Power Distance 

Lesson 2: Topic 9 of 19

Researchers have covered this critical cultural topic of authority in culture, well before it had this name. Basically, the meaning of Power Distance is this: the measurement of distance between those with authority in a national culture and the masses who support the structure. Those without most of the power must undergird the system; otherwise, it would not work. In other words, the majority of the people accept the much greater authority of those in charge. New Zealand, the United States, and Denmark are all low Power Distance cultures, while China, Brazil, and India, with vast cultural differences, nonetheless are all defined as high Power Distance cultures. 

“Power distance is defined as the extent to which the less powerful members of institutions and organizations within a country expect and accept that power is distributed unequally.” — Geert Hofstede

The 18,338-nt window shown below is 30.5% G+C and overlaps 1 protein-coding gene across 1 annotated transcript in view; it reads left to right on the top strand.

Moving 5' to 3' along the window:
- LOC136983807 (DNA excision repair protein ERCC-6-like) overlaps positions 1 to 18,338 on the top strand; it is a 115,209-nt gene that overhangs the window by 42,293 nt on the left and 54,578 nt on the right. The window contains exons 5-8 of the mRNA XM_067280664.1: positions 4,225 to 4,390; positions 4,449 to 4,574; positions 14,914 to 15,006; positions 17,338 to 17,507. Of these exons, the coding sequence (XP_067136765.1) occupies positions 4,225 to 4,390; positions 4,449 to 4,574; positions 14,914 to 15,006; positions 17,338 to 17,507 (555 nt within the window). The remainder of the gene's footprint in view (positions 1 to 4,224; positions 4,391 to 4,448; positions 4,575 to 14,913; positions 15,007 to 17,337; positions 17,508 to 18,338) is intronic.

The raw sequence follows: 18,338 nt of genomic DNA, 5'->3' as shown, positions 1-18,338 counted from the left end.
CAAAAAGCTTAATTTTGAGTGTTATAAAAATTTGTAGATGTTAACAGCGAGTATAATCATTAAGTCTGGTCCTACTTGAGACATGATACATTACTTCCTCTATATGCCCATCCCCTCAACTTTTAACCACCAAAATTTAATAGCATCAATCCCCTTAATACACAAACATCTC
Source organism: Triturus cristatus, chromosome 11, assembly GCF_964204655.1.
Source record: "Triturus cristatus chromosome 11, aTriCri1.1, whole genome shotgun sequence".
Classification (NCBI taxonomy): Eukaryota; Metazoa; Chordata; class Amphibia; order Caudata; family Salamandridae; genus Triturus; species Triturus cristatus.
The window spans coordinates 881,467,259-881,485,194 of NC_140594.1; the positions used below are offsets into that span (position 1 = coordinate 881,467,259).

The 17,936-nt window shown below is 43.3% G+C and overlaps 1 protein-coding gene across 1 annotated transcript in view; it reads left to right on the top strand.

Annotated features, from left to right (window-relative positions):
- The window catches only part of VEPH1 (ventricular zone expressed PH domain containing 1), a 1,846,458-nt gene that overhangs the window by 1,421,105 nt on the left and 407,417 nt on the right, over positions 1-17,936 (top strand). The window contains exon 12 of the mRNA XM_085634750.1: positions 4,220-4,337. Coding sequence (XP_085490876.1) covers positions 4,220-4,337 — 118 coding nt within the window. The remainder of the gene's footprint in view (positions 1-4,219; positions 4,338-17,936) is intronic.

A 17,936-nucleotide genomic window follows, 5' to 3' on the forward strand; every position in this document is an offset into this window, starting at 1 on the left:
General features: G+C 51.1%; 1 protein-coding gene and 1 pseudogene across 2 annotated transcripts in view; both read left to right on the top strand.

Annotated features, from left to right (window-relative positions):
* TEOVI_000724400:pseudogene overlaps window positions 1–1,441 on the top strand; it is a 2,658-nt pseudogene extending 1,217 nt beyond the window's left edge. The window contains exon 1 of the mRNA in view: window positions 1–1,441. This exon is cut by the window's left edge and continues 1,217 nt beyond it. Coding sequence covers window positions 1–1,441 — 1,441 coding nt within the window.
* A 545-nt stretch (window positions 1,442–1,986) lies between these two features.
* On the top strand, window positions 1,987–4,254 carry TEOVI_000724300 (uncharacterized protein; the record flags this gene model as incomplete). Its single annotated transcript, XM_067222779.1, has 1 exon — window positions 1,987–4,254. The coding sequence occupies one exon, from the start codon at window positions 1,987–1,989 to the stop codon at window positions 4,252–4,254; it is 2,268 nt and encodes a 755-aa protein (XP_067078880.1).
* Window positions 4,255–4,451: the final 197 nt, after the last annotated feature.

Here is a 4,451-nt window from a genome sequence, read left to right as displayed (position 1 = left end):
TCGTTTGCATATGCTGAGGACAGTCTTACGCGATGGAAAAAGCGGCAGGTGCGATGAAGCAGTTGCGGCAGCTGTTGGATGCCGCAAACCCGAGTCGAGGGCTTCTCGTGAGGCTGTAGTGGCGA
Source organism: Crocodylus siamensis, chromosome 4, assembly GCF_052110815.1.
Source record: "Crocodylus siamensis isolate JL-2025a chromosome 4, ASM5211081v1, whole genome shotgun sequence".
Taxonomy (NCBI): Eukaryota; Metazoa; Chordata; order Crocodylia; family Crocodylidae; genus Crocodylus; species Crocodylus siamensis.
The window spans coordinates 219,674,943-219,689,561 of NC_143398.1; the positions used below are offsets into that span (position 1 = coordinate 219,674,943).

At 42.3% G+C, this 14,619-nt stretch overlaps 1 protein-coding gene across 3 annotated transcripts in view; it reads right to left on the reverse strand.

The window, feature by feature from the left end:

August de Richelieu on Pexels lpc lmft nha nfa lcp do md lpc lmft lnha lnfa ceu culture lpc

What does low Power Distance look like? Consider an American politician. If a state representative is holding a “town hall” meeting, it is expressly for constituents to ask questions and hear about his policy positions and plans to advance pieces of legislation. Voters generally have the freedom to address him directly, without feeling that he is somehow better than them or in a class that is set apart. Someone might actually be openly angry and insist that the politician answer questions. She could use angry words and tone when making a statement. There is a sense that the representative should be accountable to his constituents. This is especially true at the local level. National political leaders in the U.S. may be quite different, as many follow an “elite path,” with strategically chosen education and networking to position their careers. Some utilize family networks or wealth that was not created by them, and that money may even be outside of their personal control. But at the local level, an elected civil servant is often seen by citizens as “our” politician – almost a direct employee.